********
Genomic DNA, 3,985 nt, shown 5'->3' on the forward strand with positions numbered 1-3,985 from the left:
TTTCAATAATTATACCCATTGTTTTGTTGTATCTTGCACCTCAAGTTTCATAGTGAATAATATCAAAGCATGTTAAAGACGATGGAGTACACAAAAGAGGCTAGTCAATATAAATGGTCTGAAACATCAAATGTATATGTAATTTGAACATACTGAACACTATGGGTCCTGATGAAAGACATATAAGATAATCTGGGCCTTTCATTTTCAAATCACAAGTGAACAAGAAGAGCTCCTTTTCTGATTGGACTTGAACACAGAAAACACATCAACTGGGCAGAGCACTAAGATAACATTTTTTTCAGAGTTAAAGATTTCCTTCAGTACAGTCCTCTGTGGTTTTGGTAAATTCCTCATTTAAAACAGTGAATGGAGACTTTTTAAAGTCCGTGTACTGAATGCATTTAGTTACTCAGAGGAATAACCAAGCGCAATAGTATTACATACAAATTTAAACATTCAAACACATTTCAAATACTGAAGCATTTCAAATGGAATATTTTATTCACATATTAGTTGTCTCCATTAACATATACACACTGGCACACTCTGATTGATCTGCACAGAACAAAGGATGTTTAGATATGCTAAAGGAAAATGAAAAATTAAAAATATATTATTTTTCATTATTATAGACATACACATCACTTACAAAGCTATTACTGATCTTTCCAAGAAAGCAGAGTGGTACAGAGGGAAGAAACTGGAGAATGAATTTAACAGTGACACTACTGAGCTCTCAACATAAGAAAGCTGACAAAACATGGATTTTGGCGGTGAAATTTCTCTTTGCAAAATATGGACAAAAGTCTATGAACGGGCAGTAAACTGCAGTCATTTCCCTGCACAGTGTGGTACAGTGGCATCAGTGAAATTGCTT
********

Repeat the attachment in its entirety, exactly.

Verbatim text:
Genomic DNA, 3,985 nt, shown 5'->3' on the forward strand with positions numbered 1-3,985 from the left:
TTTCAATAATTATACCCATTGTTTTGTTGTATCTTGCACCTCAAGTTTCATAGTGAATAATATCAAAGCATGTTAAAGACGATGGAGTACACAAAAGAGGCTAGTCAATATAAATGGTCTGAAACATCAAATGTATATGTAATTTGAACATACTGAACACTATGGGTCCTGATGAAAGACATATAAGATAATCTGGGCCTTTCATTTTCAAATCACAAGTGAACAAGAAGAGCTCCTTTTCTGATTGGACTTGAACACAGAAAACACATCAACTGGGCAGAGCACTAAGATAACATTTTTTTCAGAGTTAAAGATTTCCTTCAGTACAGTCCTCTGTGGTTTTGGTAAATTCCTCATTTAAAACAGTGAATGGAGACTTTTTAAAGTCCGTGTACTGAATGCATTTAGTTACTCAGAGGAATAACCAAGCGCAATAGTATTACATACAAATTTAAACATTCAAACACATTTCAAATACTGAAGCATTTCAAATGGAATATTTTATTCACATATTAGTTGTCTCCATTAACATATACACACTGGCACACTCTGATTGATCTGCACAGAACAAAGGATGTTTAGATATGCTAAAGGAAAATGAAAAATTAAAAATATATTATTTTTCATTATTATAGACATACACATCACTTACAAAGCTATTACTGATCTTTCCAAGAAAGCAGAGTGGTACAGAGGGAAGAAACTGGAGAATGAATTTAACAGTGACACTACTGAGCTCTCAACATAAGAAAGCTGACAAAACATGGATTTTGGCGGTGAAATTTCTCTTTGCAAAATATGGACAAAAGTCTATGAACGGGCAGTAAACTGCAGTCATTTCCCTGCACAGTGTGGTACAGTGGCATCAGTGAAATTGCTT